It's not only the predominantly gray palette that gives Julia Mae Bancroft's artwork a ghostly feel. The mixed-media pictures in her Morton Fine Art show, "Mending Moments," feature old-timey houses and interiors. Arrayed inside are women in long dresses, sometimes with faces transferred from vintage photos. The Virginia-bred D.C. artist graduated from the Corcoran College of Art and Design only a few years ago, yet seems fixed in an earlier era.
The "mending" in the show's title refers in part to Bancroft's use of embroidery. She stitches as well as draws and paints, working thin, white strands into compositions that sometimes also incorporate layers of paper pulp. The threads can be abstract elements or represent literal things, such as human hair. The vertical strings that cloak "Moonlit Overcoat" suggest both hanging moss and the mists of time.
The effect can be spooky. The subject of "Sitting in Her Easy Chair" has a indistinct face and a clawlike hand. "Reverie," the most 3-D piece, is built upon an iron grate with a tombstonelike shape. Bancroft, it appears, doesn't merely ponder the past. She actively disinters it.
Julia Mae Bancroft: Mending Moments Through Jan. 4 at Morton Fine Art, 1781 Florida Ave. NW. 202-628-2787. mortonfineart.com.
Martha Jackson Jarvis: Sounds From the Sea
In her sculptures, often installed in such public places as the Anacostia Metro station, Martha Jackson Jarvis represents and engages with the natural landscape. The large and elegantly realized mixed-media drawings in "Sounds From the Sea," her show at Honfleur Gallery, don't explicitly depict nature. But their main ingredient is black walnut ink, a tree reduced to liquid essence, and they also include metallic pigments and wax. The hues are mostly earth tones, while the gestures flow like waves.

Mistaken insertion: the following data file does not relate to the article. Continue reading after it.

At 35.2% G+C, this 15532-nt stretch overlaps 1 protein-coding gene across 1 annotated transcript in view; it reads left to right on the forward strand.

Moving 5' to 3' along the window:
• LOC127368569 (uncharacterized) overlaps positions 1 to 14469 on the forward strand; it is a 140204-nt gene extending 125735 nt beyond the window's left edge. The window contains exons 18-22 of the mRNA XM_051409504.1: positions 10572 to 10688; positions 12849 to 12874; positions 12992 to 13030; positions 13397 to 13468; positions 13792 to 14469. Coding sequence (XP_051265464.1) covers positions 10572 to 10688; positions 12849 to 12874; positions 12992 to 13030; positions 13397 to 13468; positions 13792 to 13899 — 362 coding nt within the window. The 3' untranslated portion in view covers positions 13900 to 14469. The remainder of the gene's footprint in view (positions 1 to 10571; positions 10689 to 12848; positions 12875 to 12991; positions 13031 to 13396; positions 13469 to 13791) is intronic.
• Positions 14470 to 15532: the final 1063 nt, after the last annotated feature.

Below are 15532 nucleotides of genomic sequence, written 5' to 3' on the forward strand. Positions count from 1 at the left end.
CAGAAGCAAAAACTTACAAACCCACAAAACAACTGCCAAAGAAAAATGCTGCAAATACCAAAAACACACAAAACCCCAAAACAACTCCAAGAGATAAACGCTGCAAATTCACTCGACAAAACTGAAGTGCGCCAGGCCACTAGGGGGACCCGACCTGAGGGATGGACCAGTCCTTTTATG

The D.C. artist's inspiration, she explains, is "jazz sound waves" and "found relics of various seaweed specimens." Fusing these disparate things yields pictures that are both spontaneous and monumental, like the more solemn examples of abstract expressionism. The least colorful picture in the "Earth and Sea" series recalls Robert Motherwell's vast black-and-white elegies. Yet there are glimmers of vibrant red, blue and gold amid Jackson Jarvis's black arcs.
That's not all that lurks around and inside the dominant forms. Jackson Jarvis hides feathery lines within the broad ebony shapes, scratching and crosshatching into the wet pigment. In one picture, an area of black ink cracked as it dried, leaving a pattern that suggests parched earth and fractured rock.
The show includes an additional three pieces, also identified as drawings, that encompass 3-D objects, natural and otherwise. Branches and vines, painted black or white, serve as extensions of Jackson Jarvis's brushstrokes. So do rubber tendrils, painted fabric and a copper spiral. These may stand in for musical riffs, sea-plant forms or water in motion. Or they may simply express the artist's exuberance. If most of the drawings have a cool-jazz vibe, the semi-sculptural ones display a passion for following the rendered line toward every possible direction or dimension.
Martha Jackson Jarvis: Sounds From the Sea Through Jan. 13 at Honfleur Gallery, 1241 Good Hope Rd. SE. 202-365-8392. honfleurgallery.com.